Could European union member countries bypass the EU and make their own individual trade deal with the U.S.?

For instance Italy decided to join the Belt and Road before other countries meaning that it can make certain economic decisions on its own behalf. Is it the case for all economic decisions, because it seems that tariffs are handled by the EU.


3 Answers 3


They cannot. It's an exclusive competence of the EU. So much so that the point played a major role in the Brexit negotiations. The reason there are two phases in the Brexit deal (leave first, then negotiate a trade deal) is that the EU cannot legally negotiate a trade deal with one of its own members.

That being said, China's Belt and Road in itself is not a trade agreement. Rather, it is China extending loans so countries can build infrastructure that ends up streamlining commerce from China to or through the recipient country.

On paper there's some potential benefit for Italy here if it ends up working in their favor. (That's a big if, but that's a different story.) Rather than containers being shipped to ports like Marseilles or Rotterdam and then to the rest of the EU, they'll get shipped to Italy instead. And Italy would then end up collecting more duties, since EU members get to keep a cut of the duties they levy on the EU's behalf.

  • Comments are not for extended discussion; this conversation has been moved to chat.
    – Philipp
    Commented Jun 30, 2019 at 21:22

All EU countries are in the EU customs union* and in the European single market.

Being in the customs union means that all EU countries are obligated to take the same tariffs and apply the same import restrictions.

The European Single Market guarantees free movement of goods within the EU. That means that any wares which are in the EU can be moved within the EU without imposing any additional tariffs on them.

This means that if a non-EU country would be able to negotiate a free trade agreement with one EU member, they would in practice have a free trade agreement with the whole EU.

For that reason, any trade agreements with non-EU countries are the prerogative of the EU.

* (except for a few oversea territories where complicated special customs rules apply)


Not all European countries are in the European Union, Customs union or European Economic Area, so yes, there are several European countries which have complete autonomy to make their own individual trade deal with the U.S. They aren't bypassing the EU because they aren't bound by the treaties of the EU.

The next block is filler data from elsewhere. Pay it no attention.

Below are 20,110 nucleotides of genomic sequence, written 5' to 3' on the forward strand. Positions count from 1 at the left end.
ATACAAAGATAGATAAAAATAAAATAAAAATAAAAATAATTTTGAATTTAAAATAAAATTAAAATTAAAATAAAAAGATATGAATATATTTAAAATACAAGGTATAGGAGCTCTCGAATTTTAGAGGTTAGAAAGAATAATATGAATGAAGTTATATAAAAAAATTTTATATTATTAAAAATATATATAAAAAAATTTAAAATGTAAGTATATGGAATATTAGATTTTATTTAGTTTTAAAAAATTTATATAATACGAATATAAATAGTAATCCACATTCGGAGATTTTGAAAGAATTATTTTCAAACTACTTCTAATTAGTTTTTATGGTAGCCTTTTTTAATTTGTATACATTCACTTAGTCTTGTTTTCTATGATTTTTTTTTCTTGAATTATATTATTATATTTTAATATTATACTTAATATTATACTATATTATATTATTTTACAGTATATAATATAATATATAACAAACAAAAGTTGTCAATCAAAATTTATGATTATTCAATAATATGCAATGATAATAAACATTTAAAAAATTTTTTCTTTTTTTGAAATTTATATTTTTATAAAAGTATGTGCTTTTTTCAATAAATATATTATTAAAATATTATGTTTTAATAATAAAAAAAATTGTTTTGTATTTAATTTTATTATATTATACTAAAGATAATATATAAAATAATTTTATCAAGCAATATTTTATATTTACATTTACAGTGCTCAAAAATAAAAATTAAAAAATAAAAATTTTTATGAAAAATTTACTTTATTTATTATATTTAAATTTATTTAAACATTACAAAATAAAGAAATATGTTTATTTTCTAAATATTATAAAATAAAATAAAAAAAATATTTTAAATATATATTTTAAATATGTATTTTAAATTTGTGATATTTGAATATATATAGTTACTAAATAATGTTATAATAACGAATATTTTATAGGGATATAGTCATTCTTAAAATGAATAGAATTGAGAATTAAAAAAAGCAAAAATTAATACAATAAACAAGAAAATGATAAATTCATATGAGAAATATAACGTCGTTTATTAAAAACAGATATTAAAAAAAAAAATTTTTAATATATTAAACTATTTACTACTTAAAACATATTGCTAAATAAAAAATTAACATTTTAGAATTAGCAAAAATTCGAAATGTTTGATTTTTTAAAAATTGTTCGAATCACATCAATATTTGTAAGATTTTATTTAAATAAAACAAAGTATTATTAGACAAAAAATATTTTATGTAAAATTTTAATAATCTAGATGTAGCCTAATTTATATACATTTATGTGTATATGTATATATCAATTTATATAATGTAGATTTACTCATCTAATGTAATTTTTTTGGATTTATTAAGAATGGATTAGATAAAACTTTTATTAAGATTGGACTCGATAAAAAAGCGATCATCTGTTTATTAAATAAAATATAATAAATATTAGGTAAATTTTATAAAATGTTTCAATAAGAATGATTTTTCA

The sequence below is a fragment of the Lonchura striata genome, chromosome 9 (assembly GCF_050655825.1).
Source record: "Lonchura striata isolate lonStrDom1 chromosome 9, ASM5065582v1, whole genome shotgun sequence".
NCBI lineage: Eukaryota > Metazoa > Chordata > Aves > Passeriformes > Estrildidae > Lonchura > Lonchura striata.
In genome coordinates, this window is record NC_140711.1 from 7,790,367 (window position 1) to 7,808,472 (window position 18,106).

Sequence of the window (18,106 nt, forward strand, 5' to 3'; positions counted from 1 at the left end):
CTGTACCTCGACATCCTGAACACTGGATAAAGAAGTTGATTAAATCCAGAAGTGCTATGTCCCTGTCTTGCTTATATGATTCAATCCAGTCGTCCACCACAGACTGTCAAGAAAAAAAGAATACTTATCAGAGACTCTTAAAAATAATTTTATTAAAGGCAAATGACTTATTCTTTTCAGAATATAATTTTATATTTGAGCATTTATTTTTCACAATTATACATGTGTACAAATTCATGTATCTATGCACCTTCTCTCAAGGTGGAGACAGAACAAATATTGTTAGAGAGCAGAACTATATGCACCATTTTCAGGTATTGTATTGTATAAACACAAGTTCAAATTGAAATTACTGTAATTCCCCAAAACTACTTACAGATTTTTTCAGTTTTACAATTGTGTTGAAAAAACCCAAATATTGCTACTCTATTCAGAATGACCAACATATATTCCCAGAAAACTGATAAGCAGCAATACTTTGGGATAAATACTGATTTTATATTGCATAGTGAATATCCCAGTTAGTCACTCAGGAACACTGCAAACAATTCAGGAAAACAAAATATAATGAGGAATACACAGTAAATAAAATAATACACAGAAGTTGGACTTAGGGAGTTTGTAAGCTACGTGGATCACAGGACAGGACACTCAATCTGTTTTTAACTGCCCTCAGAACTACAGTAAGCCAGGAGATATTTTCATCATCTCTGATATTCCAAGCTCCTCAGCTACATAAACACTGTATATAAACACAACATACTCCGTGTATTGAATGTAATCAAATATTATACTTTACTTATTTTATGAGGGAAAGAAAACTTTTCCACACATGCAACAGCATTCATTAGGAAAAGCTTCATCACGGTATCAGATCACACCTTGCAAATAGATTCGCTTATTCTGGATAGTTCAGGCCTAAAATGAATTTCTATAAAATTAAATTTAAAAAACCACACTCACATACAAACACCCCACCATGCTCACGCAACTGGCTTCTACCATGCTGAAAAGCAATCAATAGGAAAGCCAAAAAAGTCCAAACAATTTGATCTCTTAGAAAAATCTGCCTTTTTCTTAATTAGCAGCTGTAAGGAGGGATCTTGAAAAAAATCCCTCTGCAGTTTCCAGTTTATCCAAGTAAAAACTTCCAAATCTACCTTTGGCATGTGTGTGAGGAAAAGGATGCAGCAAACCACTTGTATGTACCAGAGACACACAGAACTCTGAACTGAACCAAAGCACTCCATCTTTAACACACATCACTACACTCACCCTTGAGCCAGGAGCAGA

The most obvious example would be Russia:

Europe subregion map world factbook, attribution via link

From the wikipedia page on Europe:

Since around 1850, Europe is most commonly considered to be separated from Asia by the watershed divides of the Ural and Caucasus Mountains, the Ural River, the Caspian and Black Seas and the waterways of the Turkish Straits.

To appreciate some of the complexity involved with the various bodies related to EU trade, you need complex Euler diagrams like this one:

Supranational European Bodies, attribution via link

This diagram may be changing on October 31st, though this particular target has already changed several times so far.

  • 4
    This is a frame challenge, compared to other answers so far, as they assumed the question meant "EU countries" when the question said "European Countries".
    – Mark Booth
    Commented Jun 28, 2019 at 17:01
  • 1
    Given the context you intend, it might help to be explicit that these countries aren't bypassing the EU, and indeed virtually all trade with the various EU/EEA blocks.
    – origimbo
    Commented Jun 28, 2019 at 17:55
  • Thanks @origimbo, good point. Hopefully my edit addresses that.
    – Mark Booth
    Commented Jun 28, 2019 at 18:02
  • Good overview of bindings! Yes, Russia is not in the EU. Commented May 4 at 6:20

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